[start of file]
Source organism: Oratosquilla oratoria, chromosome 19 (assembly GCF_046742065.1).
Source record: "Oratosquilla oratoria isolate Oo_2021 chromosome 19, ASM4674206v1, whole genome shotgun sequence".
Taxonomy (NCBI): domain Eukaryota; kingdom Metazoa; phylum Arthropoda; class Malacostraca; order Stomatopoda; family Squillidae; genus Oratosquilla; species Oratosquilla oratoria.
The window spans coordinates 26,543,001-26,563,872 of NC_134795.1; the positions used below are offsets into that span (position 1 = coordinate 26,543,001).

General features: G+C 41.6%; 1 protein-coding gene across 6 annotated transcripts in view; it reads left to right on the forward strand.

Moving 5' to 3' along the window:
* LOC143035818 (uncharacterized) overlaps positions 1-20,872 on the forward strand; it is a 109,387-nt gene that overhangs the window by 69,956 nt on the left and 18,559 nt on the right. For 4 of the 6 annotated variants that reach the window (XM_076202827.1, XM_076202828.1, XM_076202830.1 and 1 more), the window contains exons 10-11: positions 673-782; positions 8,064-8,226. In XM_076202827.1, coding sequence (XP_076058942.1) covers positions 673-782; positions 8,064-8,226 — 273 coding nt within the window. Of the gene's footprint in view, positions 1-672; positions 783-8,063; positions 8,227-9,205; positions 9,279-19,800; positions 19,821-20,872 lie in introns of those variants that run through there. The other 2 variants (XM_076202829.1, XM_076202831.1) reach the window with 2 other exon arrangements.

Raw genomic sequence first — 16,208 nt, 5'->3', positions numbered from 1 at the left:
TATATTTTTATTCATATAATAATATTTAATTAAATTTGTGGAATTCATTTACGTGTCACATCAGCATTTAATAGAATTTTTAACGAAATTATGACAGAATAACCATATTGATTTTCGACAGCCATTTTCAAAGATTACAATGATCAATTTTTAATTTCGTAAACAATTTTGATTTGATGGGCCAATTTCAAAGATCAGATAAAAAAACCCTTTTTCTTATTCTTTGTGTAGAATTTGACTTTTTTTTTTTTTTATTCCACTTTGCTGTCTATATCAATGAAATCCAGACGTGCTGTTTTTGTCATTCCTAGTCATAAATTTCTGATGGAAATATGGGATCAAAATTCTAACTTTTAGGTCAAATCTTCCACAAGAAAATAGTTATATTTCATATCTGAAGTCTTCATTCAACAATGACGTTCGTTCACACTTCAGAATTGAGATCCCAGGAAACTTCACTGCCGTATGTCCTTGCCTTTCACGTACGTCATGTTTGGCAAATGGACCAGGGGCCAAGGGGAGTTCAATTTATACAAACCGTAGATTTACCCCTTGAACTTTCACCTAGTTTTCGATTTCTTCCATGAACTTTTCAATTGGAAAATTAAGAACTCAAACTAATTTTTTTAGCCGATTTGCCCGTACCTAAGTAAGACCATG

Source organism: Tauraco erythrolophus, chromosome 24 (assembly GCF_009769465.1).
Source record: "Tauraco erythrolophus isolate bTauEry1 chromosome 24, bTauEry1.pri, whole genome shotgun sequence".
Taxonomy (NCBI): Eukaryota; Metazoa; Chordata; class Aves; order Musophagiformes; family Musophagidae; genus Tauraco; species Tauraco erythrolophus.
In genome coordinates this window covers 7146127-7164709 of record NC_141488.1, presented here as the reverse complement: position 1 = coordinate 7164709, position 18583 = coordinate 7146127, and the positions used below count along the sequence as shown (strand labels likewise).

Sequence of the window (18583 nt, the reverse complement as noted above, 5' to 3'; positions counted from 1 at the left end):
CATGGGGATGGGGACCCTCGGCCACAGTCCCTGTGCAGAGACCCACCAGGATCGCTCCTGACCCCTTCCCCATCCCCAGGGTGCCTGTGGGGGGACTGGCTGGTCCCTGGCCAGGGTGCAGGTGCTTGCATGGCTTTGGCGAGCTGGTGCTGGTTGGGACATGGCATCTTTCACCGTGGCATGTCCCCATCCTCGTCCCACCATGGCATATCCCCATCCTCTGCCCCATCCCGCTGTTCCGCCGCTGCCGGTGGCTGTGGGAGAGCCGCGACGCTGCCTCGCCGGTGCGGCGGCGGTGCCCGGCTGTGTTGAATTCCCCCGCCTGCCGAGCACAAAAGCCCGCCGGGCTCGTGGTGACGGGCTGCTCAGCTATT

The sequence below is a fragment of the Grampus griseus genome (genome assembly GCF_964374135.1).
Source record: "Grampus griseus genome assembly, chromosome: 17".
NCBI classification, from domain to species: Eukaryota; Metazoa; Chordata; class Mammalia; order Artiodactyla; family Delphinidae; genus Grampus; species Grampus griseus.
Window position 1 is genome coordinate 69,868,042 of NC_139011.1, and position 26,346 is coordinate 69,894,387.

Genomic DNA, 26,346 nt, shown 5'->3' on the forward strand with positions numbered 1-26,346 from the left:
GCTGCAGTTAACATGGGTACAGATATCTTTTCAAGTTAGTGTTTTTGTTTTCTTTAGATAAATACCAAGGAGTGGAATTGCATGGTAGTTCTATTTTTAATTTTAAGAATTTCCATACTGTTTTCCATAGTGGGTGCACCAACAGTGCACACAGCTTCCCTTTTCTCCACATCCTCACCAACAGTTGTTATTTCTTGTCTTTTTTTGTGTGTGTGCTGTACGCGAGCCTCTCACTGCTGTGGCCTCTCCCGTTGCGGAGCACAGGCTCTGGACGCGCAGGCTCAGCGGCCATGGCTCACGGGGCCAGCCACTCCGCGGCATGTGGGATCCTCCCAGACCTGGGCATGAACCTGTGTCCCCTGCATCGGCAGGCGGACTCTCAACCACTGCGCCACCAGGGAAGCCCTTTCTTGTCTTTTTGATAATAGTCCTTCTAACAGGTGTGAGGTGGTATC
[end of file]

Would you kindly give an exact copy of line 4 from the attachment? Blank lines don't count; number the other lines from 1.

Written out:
The window spans coordinates 26,543,001-26,563,872 of NC_134795.1; the positions used below are offsets into that span (position 1 = coordinate 26,543,001).